Past editions and other games use this kind of wear down - cyberpunk and cthulu right off the bat.

But also this gets you an elegant hook/bait, as you can have certain abikities of rhe item manifest for lower sanity scores. The more you give in the more you get back.
 

CapnZapp

Adventurer
In 1E, Polymorph Other has a process for the target to lose personality. It was checked daily, so you'd want to tone that down or not depending on if the item's use is discretionary.

Other possibilities include 1E's "Swords vs. Characters" check for intelligent weapons.
I will have to check it out!
 

CapnZapp

Adventurer
You could run it similar to intelligent items from the DMG where it's a charisma save
If I intended the item for the Sorcerer (Bard, Paladin etc) then yes, absolutely.

But in this case I'm looking for class-neutral challenges.

Visions and quests: thank you.
 

CapnZapp

Adventurer
So have them do a side quest, but make it a bit risky. If they succeed, great. They have an awesome item. Fail? They become NPCs and a future nemesis. Let your players decide if it's worth the risk.
That sounds great, except that players very seldom fail things.

Failing a die roll, absolutely.

But failing what effectively is a scenario? What would that mean, if it isn't up to chance. That the party loses a combat? Suddenly the problem becomes avoiding a TPK.

I'm sure there are players that understand and appreciate losses and failure. Not mine though. Not making individual die rolls, yes. But otherwise you can bet they will use every trick available to them to not fail or die trying.

Long-winded reply just to say the suggestion is fine, but possibly not for my players...
 

Umbran

Mod Squad
Staff member
For completeness, there's the option of nerfing the item to the point where having a risk of losing your character is no longer called for to balance it.

Or, change the penalty to something that isn't all-or-nothing for the PC. Like, "you get to use the item, but to the general public you get disadvantage on all Charisma based checks..." or the like.
 

CapnZapp

Adventurer
Permanent character retirement is even more harsh then save-or-die. The 5e way of handling those seems to be to put in place multiple rolls.

How about this:
Requires attunement. Can not be re-attuned while the being it it attuned to lives.
On use, make a death save. On failure, gain 1 permanent Evil Inclinations mark. When you gain the third, you turn LE and your character is retired.

Optional: Gaining a level and the Wish spell each will remove 1 Evil Inclinations mark - once each. (So not each level gained, just the first after gaining the first EI.)

This gives a mounting sense of tension, but also gives a few "safe" uses which they will likely horde. The chance of happening in exactly 3 uses is a bit less than 15%, but a greater chance over a large number of uses.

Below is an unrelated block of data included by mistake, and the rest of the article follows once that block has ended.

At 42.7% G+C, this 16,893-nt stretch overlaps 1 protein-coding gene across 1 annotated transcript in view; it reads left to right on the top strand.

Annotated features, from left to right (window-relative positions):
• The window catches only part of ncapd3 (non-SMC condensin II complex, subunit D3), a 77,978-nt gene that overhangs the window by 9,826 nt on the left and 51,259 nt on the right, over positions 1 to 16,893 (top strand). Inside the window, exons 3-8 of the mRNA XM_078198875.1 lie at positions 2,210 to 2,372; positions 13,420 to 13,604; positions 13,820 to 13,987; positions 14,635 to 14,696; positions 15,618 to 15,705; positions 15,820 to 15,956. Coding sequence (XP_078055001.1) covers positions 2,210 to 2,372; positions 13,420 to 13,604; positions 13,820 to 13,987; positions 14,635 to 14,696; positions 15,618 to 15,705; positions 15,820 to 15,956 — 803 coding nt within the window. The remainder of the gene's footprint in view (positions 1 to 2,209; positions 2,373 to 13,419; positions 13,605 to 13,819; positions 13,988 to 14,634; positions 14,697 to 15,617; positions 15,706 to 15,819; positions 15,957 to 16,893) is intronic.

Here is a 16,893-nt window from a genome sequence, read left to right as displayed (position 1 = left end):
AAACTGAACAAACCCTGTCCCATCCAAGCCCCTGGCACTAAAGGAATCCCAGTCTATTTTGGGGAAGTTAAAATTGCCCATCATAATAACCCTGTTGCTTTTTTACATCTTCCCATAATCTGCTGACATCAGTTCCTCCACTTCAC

You could also grant a -2 to saves vs. charm and fear for each EI mark, or some other occasionally-in-play reminder of the dangers of playing with Evil.
I like your gamist thinking.

Do be aware that death saves are subject to several possible modifications, of which my players are likely aware of more than I myself know of.

Of course if the failure probability after intense min-maxing is around 15% then the joke's on them. (In that case I bow to your superior DnD playing skills!)
 

CapnZapp

Adventurer
I will see if I can remember the source, but I DO know there was once some cursed artifacts that if the characters took them, each day the possessor had to make a Wisdom check/save DC 15. With each failure, the DC increased by 1. If they had three failures before three successes (similar to Death saves, maybe where they got the idea even...), they become Chaotic Evil and an NPC. If a character becomes evil, it is a greater story line to try to help them.

Also, as a DM, I allow Lawful Evil characters in my games. They have never been a problem really since Lawful Evil will work with the group and can be convinced to even help out if you present it with the right angle. :)
Yes I am aware the AL allows LE and that this is not out of the ordinary. In my case however, I'm not too keen on retreating from my ruling from years ago.

Again, since this item is (nearly) equally useful for all characters, I want to avoid challenges some classes find much easier than others (Clerics and Druids in your case).

If the item was meant for only some classes, a specific ability save makes much more sense. Divine casters all have it easy; arcane casters all have it rough. In both cases the chosen mechanism doesn't play favorites, given the intended audience.

But if "every sort of hero" is that audience, as in this case, I would like to avoid keying the challenge to any given ability score (skill, save etc).
 

TwoSix

Lover of things you hate
As a power-gamer, I wouldn't just be measuring the possibility of character loss; I'd also be looking at the power level delta between my established character and a replacement character. (I could do a lot with a fresh 15th-16th level character!)

If your character replacement rules are generous, feel free to make the risk large. If character replacement is problematic, you need to make the risk smaller and/or demonstrate that fixing the alignment change is a possible avenue to get the players to jump on the item and take on the risk.
 

ART!

Explorer
Limiting the use of magic items to characters of certain classes or alignments is totally a thing D&D does, if that's helpful.